Cobra Kai Season 2 had me (and our packed house audience) cheering, laughing, tearing up, and pumping my fists at the action. It’s got a massively broad appeal for fans of coming of age dramas, 1980s nostalgia, action/martial arts aficionados, or even just YouTube addicts. The show has earned every ounce of buzz it has generated and is so good it might be worth a subscription fee to YouTube Premium solely to experience this single program. The interwebs are even abuzz that perhaps the final big name hold out from the film thus far, Ms. Elizabeth Shue, may even be returning to reprise her role. There’s no evidence of this in the first two episodes, but the showrunners certainly did not rule out the possibility. Cobra Kai is a brilliant, broad appeal piece of entertainment that YouTube and everyone involved should be very proud of. Anyone who’s been on the fence has until April 24th, 2019 to catch up on the first season and get ready to experience the next chapter in this impossibly good series.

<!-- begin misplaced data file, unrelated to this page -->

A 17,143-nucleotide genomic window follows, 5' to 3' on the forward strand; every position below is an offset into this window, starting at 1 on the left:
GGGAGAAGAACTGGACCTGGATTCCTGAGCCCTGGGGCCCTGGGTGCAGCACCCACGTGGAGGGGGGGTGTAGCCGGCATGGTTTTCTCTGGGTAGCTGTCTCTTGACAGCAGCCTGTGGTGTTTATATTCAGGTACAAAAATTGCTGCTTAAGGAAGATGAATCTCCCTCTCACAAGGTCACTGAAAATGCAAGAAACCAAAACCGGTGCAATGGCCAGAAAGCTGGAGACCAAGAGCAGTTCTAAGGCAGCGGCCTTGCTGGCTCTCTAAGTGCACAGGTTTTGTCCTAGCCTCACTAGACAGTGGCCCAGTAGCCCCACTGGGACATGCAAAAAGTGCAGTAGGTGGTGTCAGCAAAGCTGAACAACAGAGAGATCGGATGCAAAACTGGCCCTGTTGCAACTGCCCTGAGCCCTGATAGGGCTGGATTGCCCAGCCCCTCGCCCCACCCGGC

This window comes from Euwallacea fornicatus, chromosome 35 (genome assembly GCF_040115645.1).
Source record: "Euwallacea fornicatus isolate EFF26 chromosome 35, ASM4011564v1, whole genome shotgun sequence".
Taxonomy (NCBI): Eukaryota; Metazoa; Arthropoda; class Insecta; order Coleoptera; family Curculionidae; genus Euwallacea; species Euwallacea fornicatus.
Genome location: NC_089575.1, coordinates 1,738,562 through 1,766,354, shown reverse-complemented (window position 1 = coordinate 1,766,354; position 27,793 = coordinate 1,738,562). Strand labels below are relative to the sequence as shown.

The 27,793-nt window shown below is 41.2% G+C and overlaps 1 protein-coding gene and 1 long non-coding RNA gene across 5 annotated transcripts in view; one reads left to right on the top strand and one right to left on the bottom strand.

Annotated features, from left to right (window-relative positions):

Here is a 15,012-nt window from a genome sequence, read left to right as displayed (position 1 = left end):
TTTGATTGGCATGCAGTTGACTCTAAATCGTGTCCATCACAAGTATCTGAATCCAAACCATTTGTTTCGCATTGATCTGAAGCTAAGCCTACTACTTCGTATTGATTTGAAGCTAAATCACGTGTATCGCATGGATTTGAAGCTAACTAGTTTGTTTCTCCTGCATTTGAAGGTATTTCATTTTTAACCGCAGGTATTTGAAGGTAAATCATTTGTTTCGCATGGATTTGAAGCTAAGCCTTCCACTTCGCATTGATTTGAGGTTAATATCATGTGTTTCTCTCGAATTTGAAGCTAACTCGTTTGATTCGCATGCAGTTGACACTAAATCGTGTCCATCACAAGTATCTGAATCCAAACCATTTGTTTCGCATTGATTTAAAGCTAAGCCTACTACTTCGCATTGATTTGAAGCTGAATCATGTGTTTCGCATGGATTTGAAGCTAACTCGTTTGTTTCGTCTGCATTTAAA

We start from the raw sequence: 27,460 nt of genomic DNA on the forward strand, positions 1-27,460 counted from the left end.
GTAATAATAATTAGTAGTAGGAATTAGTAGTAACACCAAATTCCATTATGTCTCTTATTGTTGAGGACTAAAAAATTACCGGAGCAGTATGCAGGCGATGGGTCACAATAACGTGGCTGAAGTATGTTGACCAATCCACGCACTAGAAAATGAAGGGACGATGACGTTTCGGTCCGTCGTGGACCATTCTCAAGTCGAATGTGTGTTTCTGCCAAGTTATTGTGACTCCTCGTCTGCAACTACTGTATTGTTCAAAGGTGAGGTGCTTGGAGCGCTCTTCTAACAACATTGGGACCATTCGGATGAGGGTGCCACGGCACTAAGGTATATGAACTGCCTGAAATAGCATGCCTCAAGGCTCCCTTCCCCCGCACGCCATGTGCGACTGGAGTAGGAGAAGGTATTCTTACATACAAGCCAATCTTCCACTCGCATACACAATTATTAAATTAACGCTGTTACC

And I’m Out.